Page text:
$9 Minimum Wage Bill Heads to Governor's Desk

An employee who makes $8 per hour grosses $16,640 annually if working 40 hours a week all 52 weeks of the year. At $9 an hour, that total increases to $18,720.

With approval in the House Wednesday, the General Assembly has raised Rhode Island’s minimum wage to $9 per hour beginning Jan. 1. The legislation will now head to the governor’s office.

The legislation, sponsored by Sen. Erin P. Lynch and Rep. David A. Bennett, will provide minimum wage workers a $1-per-hour raise over the current state minimum wage, $8. The sponsors say the legislation is meant to assist those at the bottom of the wage scale, as well as those making somewhat more, in a state with a high cost of living.

“Supporting yourself and your family in Rhode Island when you make minimum wage is extremely difficult. Those trying to support a family of three or more on it are living below the federal poverty line. This raise will provide some measure of assistance for those struggling at the low end of the pay scale, but our larger goal is to move wages up for all Rhode Islanders by moving the starting point. Our entire economy suffers when the middle class and low-wage earners can’t make ends meet,” said Representative Bennett (D-Dist. 20, Warwick, Cranston).

Said Senator Lynch (D-Dist. 31, Warwick, Cranston), “If you put more money in people’s pockets, they spend, especially those living in or near poverty. They will put it right back into our economy buying the things their families need, supporting local businesses. When a great deal of people don’t have enough, they aren’t the only ones suffering. The small local shops that need their business are hurt, too. We’ve lost far too many of those businesses since the recession, and more money in the pocket of average Rhode Islanders will help prevent us from losing more, while helping families struggling to put food on the table and to pay the rent.”

An employee who makes $8 per hour grosses $16,640 annually if working 40 hours a week all 52 weeks of the year. At $9 an hour, that total increases to $18,720.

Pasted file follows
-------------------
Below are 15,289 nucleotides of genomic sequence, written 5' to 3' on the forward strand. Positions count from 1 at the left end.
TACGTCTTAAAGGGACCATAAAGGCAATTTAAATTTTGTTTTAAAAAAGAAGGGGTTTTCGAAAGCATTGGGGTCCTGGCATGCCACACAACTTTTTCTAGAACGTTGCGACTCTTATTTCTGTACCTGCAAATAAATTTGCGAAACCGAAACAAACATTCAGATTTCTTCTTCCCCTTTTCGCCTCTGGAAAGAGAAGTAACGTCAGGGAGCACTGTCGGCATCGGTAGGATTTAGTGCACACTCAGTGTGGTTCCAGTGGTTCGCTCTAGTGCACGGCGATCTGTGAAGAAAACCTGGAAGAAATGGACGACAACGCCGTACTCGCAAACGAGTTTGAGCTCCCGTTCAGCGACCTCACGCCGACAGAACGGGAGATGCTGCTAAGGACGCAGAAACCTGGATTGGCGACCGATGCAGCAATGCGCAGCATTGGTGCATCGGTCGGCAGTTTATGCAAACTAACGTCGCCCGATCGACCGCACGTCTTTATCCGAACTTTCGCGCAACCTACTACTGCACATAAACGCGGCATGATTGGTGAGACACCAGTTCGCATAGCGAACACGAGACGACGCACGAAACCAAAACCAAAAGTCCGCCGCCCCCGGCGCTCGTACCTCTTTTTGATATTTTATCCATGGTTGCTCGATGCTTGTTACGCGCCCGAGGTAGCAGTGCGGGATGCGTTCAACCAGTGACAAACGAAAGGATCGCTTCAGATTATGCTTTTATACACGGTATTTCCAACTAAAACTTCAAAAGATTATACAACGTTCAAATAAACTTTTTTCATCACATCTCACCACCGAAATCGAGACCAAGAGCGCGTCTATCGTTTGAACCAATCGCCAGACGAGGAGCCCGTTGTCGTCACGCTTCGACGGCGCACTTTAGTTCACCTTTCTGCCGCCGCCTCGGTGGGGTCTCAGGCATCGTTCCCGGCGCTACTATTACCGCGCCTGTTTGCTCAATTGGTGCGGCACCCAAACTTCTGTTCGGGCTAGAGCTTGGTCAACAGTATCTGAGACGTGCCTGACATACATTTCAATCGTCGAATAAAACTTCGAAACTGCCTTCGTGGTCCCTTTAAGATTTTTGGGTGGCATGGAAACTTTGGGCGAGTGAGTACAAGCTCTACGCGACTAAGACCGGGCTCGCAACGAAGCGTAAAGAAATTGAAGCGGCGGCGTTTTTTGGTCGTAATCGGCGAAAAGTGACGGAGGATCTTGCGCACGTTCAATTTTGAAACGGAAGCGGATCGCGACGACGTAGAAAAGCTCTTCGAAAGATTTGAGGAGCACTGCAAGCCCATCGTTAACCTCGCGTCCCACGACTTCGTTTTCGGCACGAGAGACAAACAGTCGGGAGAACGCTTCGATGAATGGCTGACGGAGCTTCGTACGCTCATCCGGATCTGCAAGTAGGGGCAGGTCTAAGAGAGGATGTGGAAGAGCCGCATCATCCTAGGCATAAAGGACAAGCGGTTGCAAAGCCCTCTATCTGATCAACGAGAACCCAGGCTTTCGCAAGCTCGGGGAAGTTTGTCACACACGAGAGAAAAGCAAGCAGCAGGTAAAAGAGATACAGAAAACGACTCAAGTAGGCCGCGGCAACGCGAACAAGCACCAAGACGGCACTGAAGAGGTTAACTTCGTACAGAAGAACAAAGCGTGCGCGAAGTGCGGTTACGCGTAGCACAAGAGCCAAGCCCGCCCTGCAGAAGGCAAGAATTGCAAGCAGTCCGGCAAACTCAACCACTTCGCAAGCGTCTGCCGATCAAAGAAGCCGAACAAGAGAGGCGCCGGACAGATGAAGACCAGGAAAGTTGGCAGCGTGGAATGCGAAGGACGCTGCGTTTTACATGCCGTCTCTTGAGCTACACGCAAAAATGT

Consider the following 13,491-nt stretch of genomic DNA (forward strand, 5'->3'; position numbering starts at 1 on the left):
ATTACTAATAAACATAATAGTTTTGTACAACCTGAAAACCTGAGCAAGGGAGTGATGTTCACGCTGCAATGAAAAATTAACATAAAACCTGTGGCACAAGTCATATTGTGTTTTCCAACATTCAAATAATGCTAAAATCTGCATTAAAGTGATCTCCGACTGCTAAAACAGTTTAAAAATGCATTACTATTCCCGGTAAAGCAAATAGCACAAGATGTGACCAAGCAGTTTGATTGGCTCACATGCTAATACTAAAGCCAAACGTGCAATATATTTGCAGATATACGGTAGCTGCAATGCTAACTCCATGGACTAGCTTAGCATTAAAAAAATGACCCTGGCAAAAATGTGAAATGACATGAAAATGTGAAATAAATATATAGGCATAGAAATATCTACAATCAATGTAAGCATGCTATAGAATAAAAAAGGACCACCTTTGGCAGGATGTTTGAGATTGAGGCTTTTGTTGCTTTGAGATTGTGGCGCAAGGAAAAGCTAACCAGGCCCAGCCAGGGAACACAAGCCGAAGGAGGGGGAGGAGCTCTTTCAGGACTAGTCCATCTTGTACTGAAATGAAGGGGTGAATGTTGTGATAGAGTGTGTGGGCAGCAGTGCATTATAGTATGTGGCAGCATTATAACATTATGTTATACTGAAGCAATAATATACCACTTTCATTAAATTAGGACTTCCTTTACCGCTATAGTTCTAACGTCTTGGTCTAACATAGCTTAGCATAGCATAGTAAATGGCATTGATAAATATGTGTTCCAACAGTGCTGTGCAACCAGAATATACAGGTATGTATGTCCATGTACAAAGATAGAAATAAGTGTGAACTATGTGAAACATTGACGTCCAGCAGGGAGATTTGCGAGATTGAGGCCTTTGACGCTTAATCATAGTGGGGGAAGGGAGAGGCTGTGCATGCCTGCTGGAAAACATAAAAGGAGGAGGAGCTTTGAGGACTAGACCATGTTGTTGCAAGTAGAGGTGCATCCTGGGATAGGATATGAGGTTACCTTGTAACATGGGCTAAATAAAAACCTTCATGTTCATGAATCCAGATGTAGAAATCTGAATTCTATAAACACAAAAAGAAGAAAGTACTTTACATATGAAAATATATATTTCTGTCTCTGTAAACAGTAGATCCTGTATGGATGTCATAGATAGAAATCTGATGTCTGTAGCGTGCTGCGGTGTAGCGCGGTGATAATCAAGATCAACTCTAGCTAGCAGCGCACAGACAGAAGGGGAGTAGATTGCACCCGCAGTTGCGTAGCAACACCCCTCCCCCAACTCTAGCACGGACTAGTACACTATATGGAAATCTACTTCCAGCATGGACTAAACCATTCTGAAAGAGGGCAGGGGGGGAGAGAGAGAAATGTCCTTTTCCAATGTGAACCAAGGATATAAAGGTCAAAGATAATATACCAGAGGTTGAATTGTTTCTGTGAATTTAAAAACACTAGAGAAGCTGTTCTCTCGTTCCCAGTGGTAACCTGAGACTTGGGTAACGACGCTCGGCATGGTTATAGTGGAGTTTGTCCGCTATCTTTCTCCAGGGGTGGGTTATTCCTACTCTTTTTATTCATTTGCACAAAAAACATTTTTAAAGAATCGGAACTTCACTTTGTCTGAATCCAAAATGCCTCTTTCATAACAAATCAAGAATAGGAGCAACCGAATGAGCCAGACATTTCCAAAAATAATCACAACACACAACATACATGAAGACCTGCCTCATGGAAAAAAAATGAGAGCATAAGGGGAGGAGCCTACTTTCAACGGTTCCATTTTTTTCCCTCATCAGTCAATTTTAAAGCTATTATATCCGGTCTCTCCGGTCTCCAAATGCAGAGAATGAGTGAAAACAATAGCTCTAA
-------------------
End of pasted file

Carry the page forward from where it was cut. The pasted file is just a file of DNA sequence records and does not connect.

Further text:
Representative Bennett and Senator Lynch were also the sponsors of successful legislation last year that changed Rhode Island’s minimum wage from $7.75 to $8 in 2014.

When introduced, their 2014 legislation (2014-H 7194A, 2014-S 2249A) included provisions for an additional $1 raise effective Jan. 1, 2016, with the minimum wage indexed to rise at the rate of inflation at the beginning of every subsequent year. Those provisions were removed during the legislative process in order to win passage of a raise this year.

In neighboring Massachusetts, lawmakers are expected to pass legislation today to raise their minimum wage from $8 to $11 per hour by 2017, with $1 increases each Jan. 1, until that year. That would mean both states’ minimums would match at $9 in 2015. Earlier this year, Connecticut enacted a law to raise its minimum wage to $10.10 by 2017.

Leave RI June 19, 2014 at 04:20 PM
Stinkin Lincoln is going to sign something? Get him a crayon and make sure he stays in the lines.
PMarandola June 20, 2014 at 12:30 PM
@Leave RI lol great response!
Ralph June 24, 2014 at 10:47 AM
Minimum wage is a joke! We had minimum wage put i place to give a head-start to people entering the work force, it wasn't designed to support a family. You enter the workforce and get the experience to grow within your chosen occupation not just wait around for the government to give you a raise!
PMarandola June 25, 2014 at 11:43 AM
@Ralph sadly most employers only use Temp labor therefore the only raise the people get is from the government! 99% of the agency's pay themselves nicely & NEVER reward the workers. I see it all day long! PIGS GET FAT HOGS GET SLAUGHTERED!
Ralph June 25, 2014 at 12:37 PM
Employers are hiring temps is due to our great government not allowing small business to plan ahead and loading them down with new laws and regulations making it more profitable to hire temps and not pay for medical benefits etc! Minimum wage will not change that but a change in idiots sent to Washington will help!


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